But, they would have never known that they liked it, had they not continued to try it over and over. This happened just recently with watermelon. I have one child who loves watermelon, the rest of us could take it or leave it.
I continued to give a small piece to my girls whenever I would serve watermelon and now they both love it. It took about a year, but their tastes changed and now they love it when I bring home a watermelon.
If a child chooses not to try what they have been served, they do not get seconds on anything else. Last week we ate jambalaya. My three year old picked out the sausage but wouldn’t eat the rice. After everyone else had finished their meals, they were having apples and oranges for dessert. The three year old wanted an apple, but I wouldn’t let her have one until she took one bite of the rice. Finally, she took a bite of the rice, then ate three or four more bites of the rice. She didn’t love it (it was a bit spicy) but she tried it and then happily ate an apple.
Finally, there is a give and take in my house. Each week my menu includes a favorite meal requested by each of my children. For example last week our dinners were:
- Chicken Legs (Everyone)
- Stir Fry (DH, DD 5)
- Pizza (Everyone)
- Beef Stroganoff (DD 15)
- Venison (DS 13, DS 9)
- Turkey Tacos (DD 15, DS 9, DS 7, DD 5)
On stir fry night my kids were not very happy. I have one kid that doesn’t like the cabbage, one that doesn’t like the shrimp, and one that doesn’t like stir fry much at all. But it is one of DH’s favorite meals and a few of my kids love it.
The kid that doesn’t like cabbage received a serving with less cabbage, the shrimp hater ate more chicken, and the kid that didn’t like it ate just enough to make it until breakfast. Although last week two of my kids who thought they didn’t like it had seconds because I changed the recipe just a bit. They also filled up on any assorted fruits or veggies.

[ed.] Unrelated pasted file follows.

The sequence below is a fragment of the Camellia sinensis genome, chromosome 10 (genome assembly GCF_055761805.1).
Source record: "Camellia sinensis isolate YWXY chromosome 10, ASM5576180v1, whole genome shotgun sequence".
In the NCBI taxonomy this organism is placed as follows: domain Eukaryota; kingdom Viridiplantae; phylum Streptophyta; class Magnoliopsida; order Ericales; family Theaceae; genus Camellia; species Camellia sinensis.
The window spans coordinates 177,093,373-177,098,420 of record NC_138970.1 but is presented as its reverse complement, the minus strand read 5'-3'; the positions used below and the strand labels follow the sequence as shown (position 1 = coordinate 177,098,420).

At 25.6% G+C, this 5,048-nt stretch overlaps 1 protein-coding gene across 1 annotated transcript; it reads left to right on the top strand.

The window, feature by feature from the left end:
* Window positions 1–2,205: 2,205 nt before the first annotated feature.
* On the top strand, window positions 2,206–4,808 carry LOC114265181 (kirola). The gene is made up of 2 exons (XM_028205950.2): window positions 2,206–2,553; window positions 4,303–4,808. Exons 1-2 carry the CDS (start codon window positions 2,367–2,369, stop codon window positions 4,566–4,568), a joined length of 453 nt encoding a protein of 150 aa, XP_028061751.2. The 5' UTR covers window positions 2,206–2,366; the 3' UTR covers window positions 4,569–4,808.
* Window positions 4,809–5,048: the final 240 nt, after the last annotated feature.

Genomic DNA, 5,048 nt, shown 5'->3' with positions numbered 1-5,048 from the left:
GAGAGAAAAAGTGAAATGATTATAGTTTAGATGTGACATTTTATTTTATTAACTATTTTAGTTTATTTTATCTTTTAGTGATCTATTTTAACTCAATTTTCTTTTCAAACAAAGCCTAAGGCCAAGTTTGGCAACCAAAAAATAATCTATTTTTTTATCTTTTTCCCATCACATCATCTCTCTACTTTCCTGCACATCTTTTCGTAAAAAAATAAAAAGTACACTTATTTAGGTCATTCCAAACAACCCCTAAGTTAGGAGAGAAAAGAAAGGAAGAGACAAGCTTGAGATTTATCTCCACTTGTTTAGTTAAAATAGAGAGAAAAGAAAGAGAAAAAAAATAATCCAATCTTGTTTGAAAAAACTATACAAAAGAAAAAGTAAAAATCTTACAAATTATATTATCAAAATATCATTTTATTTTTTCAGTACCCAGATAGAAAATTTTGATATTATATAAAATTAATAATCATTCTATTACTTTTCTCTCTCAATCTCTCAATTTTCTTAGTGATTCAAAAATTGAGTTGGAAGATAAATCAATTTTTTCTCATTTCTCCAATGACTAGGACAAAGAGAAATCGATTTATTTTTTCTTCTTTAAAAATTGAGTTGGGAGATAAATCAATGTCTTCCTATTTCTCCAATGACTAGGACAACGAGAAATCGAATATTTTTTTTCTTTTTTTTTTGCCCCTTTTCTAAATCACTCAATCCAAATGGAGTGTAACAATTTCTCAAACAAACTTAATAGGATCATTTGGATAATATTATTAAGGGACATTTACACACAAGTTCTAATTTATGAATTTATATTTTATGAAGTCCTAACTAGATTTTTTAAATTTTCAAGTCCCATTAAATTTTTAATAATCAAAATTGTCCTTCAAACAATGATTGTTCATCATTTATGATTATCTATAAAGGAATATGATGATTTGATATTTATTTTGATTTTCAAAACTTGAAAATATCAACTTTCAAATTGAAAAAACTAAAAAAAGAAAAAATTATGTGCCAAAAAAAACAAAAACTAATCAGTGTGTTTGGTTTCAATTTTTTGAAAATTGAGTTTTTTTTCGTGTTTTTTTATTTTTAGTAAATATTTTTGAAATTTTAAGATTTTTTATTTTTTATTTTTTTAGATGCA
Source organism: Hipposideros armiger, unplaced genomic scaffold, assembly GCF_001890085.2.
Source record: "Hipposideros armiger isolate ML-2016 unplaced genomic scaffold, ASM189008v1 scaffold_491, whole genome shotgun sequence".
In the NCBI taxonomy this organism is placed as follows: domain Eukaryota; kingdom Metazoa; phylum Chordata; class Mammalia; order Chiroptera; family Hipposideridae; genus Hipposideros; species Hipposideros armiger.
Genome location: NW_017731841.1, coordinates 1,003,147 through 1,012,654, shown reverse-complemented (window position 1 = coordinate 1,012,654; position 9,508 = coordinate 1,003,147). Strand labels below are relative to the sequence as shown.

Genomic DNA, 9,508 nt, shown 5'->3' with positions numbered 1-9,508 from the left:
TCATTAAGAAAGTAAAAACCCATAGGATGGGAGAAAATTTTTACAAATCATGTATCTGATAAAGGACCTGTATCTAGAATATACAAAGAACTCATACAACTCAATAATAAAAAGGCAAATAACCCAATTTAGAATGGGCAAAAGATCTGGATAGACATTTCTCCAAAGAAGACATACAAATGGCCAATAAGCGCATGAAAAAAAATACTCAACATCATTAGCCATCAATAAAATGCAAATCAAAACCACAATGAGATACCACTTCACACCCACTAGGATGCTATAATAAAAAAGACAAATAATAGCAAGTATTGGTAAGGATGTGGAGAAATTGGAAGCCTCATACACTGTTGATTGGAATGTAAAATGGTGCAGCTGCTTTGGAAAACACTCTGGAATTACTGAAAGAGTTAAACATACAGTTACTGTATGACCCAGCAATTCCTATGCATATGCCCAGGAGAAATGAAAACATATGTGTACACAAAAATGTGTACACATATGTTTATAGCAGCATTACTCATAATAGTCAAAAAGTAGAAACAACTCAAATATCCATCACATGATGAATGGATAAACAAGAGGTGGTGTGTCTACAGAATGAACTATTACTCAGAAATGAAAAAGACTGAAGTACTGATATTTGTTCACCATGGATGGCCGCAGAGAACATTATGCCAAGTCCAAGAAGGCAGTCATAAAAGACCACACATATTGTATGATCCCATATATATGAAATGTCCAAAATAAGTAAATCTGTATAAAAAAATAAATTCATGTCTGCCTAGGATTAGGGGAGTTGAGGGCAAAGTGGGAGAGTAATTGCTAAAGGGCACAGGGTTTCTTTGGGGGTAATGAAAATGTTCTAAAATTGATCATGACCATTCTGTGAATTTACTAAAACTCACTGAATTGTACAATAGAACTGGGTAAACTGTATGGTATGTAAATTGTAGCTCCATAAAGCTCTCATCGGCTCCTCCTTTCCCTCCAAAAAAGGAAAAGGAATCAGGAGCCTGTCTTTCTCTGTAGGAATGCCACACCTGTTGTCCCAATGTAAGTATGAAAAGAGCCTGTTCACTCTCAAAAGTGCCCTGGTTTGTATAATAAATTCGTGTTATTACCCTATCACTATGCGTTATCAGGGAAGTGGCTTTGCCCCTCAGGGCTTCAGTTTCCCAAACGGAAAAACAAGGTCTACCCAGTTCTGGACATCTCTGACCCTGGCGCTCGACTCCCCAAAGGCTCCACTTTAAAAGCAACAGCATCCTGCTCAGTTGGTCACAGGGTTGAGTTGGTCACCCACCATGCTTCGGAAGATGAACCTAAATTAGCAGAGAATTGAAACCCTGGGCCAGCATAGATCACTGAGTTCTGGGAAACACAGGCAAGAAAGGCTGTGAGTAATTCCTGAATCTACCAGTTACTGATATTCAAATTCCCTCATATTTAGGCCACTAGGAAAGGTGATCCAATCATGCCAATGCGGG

I make stir fry every six weeks because it is not a popular dish around here. So even though they suffered through it last week than dined on pizza, chicken legs, and venison which they all love.
One trick I found to help my kids eat and try new things is to allow them to season the food according to their tastes. My one child who doesn’t like stir fry will eat it if it has ranch dressing on it. Ewwwwww! But he likes it so he is allowed to eat it with ranch. If using ketchup, ranch, garlic or some other sauce or seasoning gives my children incentive to eat something that works for me!
Finally, no drama allowed during dinner. I had a few children who would become especially overwrought at the prospect of trying something new or tasting something they didn’t think they liked.
This type of behavior is unacceptable. Children that throw fits at the dinner table are removed from the table and sit on their bed until they decide to behave appropriately. Most of the time they settle down after a few minutes, return to the table, and finish dinner.
For more help on dealing with picky eaters check out my ebook on Amazon.com, The Happy Housewife’s Guide to Dealing with Picky Eaters.